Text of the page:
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caffeineaddict

Functions in Arrays?

7 posts in this topic

Hi i''m writing a new program/small game and I had an idea about something but i''m not sure if it would work. I''ll try to explain. I want to make things in a 2 dimensional array be generated at run time, maybe use a 3 dimensional array to not sure though, anyway, i wanted to write a function that did all the necessary stuff to fill in the array and then put the function in the array to put the information there. For example int function() { do stuff... } int array[2][2] { function();,function();,function();, function();,function();,function();, function();,function();,function();, }; would this work? is there another, better and or efficient way to do this, i''m open to criticism, i''m not a genius at this stuff but i''m trying to learn
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it is possible, by making the array as a pointer array to
functions, as described:

  
int (*f)(); //declaration of a pointer to a function

//you can use this to put an array by adding brackets


int func()
{
//your code here

};

void main()
{
f=&func();
//now we''ll just call the function

(*f)();
}

/now we can call the function as



anyway, it works fine for me
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Is an array of function pointers really what you need?

In particular, why exactly do you need a 2-d array as opposed to a 1-D array?

Just curious. 8)

Timkin
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For me, using VC++, I had to do this, or it wouldnt compile:

f=&func;

//No brackets

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the address of a function can be retrieved by just leaving the brackets away...

thus

f = &func();
or maybe safer
f = &(func());

would be simply
f = func;

does
f = &func;
work also?
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well, you can use something like this :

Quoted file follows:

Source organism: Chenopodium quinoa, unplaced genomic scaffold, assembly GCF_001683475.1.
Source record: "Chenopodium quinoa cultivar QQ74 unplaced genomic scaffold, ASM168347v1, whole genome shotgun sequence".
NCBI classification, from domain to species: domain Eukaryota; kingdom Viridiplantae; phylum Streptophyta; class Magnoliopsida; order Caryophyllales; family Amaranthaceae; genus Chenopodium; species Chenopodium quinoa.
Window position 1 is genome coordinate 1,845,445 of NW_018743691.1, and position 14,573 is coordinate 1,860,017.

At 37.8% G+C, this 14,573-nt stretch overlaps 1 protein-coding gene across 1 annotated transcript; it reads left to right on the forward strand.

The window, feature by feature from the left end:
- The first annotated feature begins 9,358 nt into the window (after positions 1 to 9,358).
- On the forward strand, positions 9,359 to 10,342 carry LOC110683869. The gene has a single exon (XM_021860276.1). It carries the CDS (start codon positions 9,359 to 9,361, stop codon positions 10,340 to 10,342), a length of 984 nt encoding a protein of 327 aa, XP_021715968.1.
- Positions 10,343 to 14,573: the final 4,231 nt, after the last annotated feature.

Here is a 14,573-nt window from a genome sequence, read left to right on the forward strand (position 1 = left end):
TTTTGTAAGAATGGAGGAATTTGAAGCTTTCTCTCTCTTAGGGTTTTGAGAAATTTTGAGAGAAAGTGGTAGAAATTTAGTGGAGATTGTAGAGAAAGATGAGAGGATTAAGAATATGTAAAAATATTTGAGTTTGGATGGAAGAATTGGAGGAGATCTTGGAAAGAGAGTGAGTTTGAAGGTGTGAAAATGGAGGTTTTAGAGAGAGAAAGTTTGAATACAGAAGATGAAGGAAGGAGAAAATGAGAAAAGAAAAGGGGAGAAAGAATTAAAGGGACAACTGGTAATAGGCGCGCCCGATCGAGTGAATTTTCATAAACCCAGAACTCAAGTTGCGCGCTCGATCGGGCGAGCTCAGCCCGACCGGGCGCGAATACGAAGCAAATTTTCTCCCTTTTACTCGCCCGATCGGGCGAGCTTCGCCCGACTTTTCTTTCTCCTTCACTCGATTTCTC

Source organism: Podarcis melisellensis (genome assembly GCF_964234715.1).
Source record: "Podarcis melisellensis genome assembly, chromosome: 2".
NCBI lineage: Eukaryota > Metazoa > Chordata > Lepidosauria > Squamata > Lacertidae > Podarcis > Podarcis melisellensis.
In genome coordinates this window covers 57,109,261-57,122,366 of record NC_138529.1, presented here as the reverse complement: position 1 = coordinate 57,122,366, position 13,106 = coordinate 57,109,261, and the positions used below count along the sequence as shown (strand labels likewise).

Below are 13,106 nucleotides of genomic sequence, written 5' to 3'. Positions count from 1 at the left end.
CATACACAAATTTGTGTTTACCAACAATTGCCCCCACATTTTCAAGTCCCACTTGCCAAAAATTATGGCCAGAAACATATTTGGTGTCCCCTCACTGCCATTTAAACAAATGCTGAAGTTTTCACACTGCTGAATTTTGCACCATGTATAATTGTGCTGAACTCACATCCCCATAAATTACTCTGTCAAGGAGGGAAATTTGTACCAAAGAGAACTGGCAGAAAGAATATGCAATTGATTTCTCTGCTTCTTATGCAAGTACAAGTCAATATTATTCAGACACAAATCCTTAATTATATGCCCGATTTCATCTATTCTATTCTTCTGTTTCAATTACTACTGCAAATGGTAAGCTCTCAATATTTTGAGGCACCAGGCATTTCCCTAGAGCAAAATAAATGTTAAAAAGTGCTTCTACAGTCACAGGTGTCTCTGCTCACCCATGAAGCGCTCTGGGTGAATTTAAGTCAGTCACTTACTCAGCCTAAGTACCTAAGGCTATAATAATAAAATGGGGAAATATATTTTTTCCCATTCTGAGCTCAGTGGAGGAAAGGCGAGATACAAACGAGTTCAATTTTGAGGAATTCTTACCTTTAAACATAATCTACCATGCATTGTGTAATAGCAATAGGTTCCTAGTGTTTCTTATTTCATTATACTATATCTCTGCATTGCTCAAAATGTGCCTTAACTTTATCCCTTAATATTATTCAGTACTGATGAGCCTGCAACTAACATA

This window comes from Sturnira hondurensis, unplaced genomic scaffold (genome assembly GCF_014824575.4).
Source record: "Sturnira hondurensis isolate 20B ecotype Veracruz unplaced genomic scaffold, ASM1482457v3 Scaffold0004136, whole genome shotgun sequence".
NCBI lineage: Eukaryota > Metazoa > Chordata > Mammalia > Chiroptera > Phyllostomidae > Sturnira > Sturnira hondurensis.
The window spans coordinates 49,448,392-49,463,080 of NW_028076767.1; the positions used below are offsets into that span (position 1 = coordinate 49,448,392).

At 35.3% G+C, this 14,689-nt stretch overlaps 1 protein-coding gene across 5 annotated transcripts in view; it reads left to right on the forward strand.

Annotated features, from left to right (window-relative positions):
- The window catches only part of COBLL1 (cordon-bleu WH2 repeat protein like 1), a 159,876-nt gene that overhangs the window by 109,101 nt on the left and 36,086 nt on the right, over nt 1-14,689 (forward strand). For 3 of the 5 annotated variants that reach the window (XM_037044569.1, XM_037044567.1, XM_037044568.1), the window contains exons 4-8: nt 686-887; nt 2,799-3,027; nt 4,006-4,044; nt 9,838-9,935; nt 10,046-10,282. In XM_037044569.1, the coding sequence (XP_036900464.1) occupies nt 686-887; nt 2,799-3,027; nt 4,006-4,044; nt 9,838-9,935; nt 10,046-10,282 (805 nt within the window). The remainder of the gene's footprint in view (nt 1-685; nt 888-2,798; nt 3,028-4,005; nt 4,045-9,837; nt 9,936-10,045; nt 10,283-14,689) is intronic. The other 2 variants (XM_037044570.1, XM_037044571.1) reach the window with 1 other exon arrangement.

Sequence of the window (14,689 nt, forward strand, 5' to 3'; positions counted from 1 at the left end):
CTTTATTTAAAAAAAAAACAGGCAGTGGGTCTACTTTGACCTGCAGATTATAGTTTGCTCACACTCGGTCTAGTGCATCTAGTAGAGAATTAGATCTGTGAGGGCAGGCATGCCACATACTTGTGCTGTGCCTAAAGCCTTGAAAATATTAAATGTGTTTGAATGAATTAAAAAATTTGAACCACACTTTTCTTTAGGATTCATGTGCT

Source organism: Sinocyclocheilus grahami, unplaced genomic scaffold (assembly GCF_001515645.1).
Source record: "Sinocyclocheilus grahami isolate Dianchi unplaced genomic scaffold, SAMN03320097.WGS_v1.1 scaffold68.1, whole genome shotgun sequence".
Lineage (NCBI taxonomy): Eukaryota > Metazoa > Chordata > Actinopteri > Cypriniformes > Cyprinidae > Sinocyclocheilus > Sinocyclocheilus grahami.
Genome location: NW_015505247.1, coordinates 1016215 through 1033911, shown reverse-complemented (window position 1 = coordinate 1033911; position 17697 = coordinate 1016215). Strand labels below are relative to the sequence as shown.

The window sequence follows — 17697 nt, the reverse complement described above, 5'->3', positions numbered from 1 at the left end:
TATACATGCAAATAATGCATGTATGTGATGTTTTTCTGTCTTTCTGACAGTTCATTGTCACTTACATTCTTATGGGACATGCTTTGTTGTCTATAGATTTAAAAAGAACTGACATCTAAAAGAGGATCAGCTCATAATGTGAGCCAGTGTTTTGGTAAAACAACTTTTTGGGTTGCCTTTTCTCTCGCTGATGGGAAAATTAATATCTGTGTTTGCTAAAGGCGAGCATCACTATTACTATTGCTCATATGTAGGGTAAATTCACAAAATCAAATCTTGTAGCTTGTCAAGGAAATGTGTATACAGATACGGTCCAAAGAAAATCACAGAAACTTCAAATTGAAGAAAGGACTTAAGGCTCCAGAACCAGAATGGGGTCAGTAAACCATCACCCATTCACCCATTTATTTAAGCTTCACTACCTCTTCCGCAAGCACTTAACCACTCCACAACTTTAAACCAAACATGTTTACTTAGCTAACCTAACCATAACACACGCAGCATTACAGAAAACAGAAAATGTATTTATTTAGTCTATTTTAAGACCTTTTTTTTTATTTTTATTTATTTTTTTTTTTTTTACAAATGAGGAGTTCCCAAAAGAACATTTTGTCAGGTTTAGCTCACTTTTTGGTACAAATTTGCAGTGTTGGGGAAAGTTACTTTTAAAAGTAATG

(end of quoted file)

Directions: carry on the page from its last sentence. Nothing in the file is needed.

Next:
Works fine with my source code (VC++ v6.0)

typedef HRESULT (* tagRenderFunc)();
tagRenderFunc RenderFunc[3];

HRESULT Func1();
HRESULT Func2();

enum eGameState
{
eStatus1,
eStatus2,
} g_GameState;

HRESULT InitGame()
{
...
RenderFunc[0] = Func1;
RenderFunc[1] = Func2; // etc
.....

}


HRESULT RenderGame()
{
....
RenderFunc( (long)g_GameState )();
...
}





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Actually, I think what he''s looking for is to fill an array using a function, not an array of function pointers. Is that right?

To do that, it''s quite simple, just go like this:

  
int array[2][2];
for( int i = 0; i < 2; i++ )
{
for( int j = 0; j < 2; j++ )
{
array[i][j] = function();
}
}


What you''ve got won''t compile, because a static array initializer has to be filled with static data. Also, the size of your array and the size of the static initializer are different (you''ve said the array is 2x2, but you''ve given a 3x3 initializer).

Finally, to LeMatsch, your examples of f = &func(); and f = &(func()); aren''t legal. If you do &(func()), then the compiler will first evaluate (i.e. call the function) func(), and then try and take the address of what it returns. While that''s nothing at all what you''re trying to do, it''s also not valid (since you can''t get the address of a returned value).


War Worlds - A 3D Real-Time Strategy game in development.
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Thanks for the replies. Dean Harding, sorry about that, I knew I said a 2x2 array, but then accidently filled in as a 3x3. Well i''ll try those things out and see if it works. Thanks again.
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